PART I. Humani nihil a me alienum puto.'


A heart that beats with love for all that lives.'

M. E. S.

Love can hope where reason would despair.'



It was a dream!

Once more I walked, as in boyhood's days, on the white sandy beach, looking for shells and shining stones.

To my right lay the downs, their steep banks deeply ridged and undermined by the floods of countless ages ; gray trunks towered above, their tops crowned with richest verdure, while here and there bare roots projected, crooked and distorted into most uncouth shapes. On the very edge of the precipice the corn was waving its light culms in the air, and over the sand and gravel lay strewn the half-ripened ears that had fallen on to the beach below.

To my left rolled the waves—ever in the same shape, with the same hue, with the same sound. They ran towards the shallow beach, died away, and then reappeared. Their murmurs mingled with the sighing of the wind, just as the cloudless sky, mirrored in the blue waters, blended its reflections with the bright sunbeams.

Far behind, scarcely to be recognised, were the last thatched roofs of the little fishing village, and still further away on the horizon in front was a promontory, widely curved, which, ending in a steep precipice and enclosing a small creek, seemed to form the end of all land.

Veiled in a bluish haze, this promontory looked far beyond my reach. But I wanted to get to it, for I had never as yet seen it but as a myth in the distance, and all at once an irresistible impulse seized me to lift its misty veil.

I was but a boy, and yet my feet dragged heavily through the deep fine sands; I was as completely exhausted with the

walking as if body and soul had borne the burden of many weary years. No human form was stirring within my sight; a great white-plumed bird alone flapped its wings up and down the beach. He overtook me, turned away, came back towards me again, and continued thus escorting me with the same movements ever to and fro. From time to time his cry re-echoed across the lonely sea and shore. I felt that he was talking to me, but it was in a language I did not understand. It sounded to me like a warning not to continue my path, or rather my pathless course. But still my goal stood out before me, apparently as far away as ever, although behind me every sign of my startingpoint had long since disappeared. All things around me remained the same; my footstep left no print upon the sands; and, strange to say, the sun itself seemed to stand still in the self-same spot of the deep blue sky.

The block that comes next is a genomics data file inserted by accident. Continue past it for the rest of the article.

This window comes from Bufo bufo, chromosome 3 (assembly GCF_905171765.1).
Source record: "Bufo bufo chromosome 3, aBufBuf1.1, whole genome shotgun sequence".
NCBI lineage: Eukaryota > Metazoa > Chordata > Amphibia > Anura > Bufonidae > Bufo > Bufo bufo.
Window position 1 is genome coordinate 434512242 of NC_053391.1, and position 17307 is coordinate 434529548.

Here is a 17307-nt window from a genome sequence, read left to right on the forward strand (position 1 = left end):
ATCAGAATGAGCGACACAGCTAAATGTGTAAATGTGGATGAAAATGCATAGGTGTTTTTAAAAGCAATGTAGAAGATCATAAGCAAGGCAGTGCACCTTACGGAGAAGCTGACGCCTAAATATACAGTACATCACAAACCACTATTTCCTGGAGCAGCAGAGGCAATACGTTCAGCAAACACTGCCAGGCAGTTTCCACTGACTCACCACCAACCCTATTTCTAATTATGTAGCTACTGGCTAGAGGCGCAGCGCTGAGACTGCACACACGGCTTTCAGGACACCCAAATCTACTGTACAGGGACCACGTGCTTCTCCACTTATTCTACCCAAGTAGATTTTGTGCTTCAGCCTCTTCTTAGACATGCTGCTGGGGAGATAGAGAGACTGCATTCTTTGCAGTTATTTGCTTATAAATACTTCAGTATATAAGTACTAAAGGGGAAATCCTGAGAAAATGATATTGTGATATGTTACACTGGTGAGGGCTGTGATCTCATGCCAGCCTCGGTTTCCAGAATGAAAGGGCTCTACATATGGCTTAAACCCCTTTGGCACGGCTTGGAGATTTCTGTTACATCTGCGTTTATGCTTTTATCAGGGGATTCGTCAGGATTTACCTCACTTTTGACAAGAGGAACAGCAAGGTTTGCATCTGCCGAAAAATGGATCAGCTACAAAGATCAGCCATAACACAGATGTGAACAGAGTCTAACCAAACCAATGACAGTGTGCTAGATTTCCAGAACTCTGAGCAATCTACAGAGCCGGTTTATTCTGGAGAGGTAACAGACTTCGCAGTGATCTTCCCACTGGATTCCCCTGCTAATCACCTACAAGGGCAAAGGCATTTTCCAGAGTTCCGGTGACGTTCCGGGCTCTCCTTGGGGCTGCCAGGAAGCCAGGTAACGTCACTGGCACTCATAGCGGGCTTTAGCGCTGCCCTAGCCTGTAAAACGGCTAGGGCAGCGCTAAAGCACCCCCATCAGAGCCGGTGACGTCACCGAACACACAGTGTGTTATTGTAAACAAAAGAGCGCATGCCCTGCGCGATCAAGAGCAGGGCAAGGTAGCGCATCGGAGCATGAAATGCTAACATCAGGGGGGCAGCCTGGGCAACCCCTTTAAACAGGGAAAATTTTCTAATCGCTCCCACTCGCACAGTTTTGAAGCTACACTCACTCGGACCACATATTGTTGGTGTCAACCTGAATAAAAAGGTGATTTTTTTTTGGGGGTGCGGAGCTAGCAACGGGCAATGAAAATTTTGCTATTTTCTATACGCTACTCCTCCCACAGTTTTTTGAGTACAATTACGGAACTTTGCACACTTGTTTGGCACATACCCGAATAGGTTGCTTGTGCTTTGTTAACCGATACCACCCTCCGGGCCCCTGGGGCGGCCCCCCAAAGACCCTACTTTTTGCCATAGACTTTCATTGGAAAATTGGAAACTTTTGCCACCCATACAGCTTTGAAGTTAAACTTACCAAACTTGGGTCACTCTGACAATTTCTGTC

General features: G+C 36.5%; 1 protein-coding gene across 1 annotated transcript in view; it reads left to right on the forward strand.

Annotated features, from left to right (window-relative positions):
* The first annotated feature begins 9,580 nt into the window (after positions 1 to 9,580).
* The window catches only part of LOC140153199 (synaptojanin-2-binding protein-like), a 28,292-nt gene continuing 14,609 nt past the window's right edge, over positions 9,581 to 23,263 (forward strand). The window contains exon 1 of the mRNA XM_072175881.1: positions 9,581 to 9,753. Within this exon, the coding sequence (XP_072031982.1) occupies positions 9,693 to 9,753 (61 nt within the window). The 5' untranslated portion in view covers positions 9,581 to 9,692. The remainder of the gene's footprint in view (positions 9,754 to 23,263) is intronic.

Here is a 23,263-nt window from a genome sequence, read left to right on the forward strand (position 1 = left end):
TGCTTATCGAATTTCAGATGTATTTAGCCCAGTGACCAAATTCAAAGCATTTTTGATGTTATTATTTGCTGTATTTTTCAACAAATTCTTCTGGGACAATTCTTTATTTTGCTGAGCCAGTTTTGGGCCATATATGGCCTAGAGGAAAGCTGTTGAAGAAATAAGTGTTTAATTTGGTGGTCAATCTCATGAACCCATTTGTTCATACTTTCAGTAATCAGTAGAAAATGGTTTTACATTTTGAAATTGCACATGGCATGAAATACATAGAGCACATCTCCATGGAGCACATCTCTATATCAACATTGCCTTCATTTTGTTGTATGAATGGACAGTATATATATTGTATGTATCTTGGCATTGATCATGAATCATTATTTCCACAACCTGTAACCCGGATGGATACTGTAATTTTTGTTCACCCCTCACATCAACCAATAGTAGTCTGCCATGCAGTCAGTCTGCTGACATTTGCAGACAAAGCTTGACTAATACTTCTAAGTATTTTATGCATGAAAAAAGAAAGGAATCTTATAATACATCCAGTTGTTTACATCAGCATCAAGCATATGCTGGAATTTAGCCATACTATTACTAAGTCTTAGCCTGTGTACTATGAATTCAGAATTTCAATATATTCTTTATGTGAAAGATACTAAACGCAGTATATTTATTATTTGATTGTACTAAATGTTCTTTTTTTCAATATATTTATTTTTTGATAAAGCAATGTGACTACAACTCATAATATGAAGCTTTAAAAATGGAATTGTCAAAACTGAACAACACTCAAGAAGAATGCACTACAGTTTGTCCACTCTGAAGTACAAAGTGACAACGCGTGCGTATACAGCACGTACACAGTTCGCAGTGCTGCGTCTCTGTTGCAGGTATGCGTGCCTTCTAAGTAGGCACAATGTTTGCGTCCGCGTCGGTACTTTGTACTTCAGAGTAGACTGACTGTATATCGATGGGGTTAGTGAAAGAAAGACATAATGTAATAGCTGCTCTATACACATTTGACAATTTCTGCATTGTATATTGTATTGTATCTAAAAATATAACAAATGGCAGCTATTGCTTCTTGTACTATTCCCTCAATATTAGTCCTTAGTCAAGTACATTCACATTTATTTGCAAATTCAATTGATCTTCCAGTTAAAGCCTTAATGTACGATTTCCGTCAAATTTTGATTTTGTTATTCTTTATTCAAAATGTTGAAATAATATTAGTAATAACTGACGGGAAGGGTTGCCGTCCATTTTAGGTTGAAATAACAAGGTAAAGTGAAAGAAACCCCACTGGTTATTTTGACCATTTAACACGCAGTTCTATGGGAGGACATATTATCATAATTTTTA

I must thus have plodded on in this way for many hours, but I gradually lost all consciousness of time. I might have been walking on for days-aye, for years !

Suddenly a weird feeling came upon me. I knew that I had passed into a realm where time was not.

And then, all at once, I found myself beside the distant headland, which I had so long striven to reach. It projected far out into the sea, gray and barren, except for some pale-green reeds which gleamed forth here and there; it was lonely as deaththe world's end—for a thick mist spread a gray pall over everything that lay behind it. At the foot rose up out of the water three mighty masses-runic rocks--half buried in the ground, dark and black. They looked like the giant stones of an ancient cairn ; the waves played gently round them, singing their ceaseless song, and upon the time-worn rocks three naked figures sat, their feet dipping in the clear waters of the crystal sea, while the wind played with their tresses, and the sunshine enveloped with a dazzling veil of golden beams their bodies, which were white as ivory. Were they sea-nymphs risen from the hoary deep? They were beyond the ordinary stature of woman; never had I seen a living creature to compare with them; each was tall as the goddesses which the artist's hand is wont to carve in marble, but they differed from each other both in feature and in expression.

The first had her jet-black hair coiled round her head in a way that gave her a very grave and dignified appearance. Her face wore a look of immovable calm, and her eyes, which

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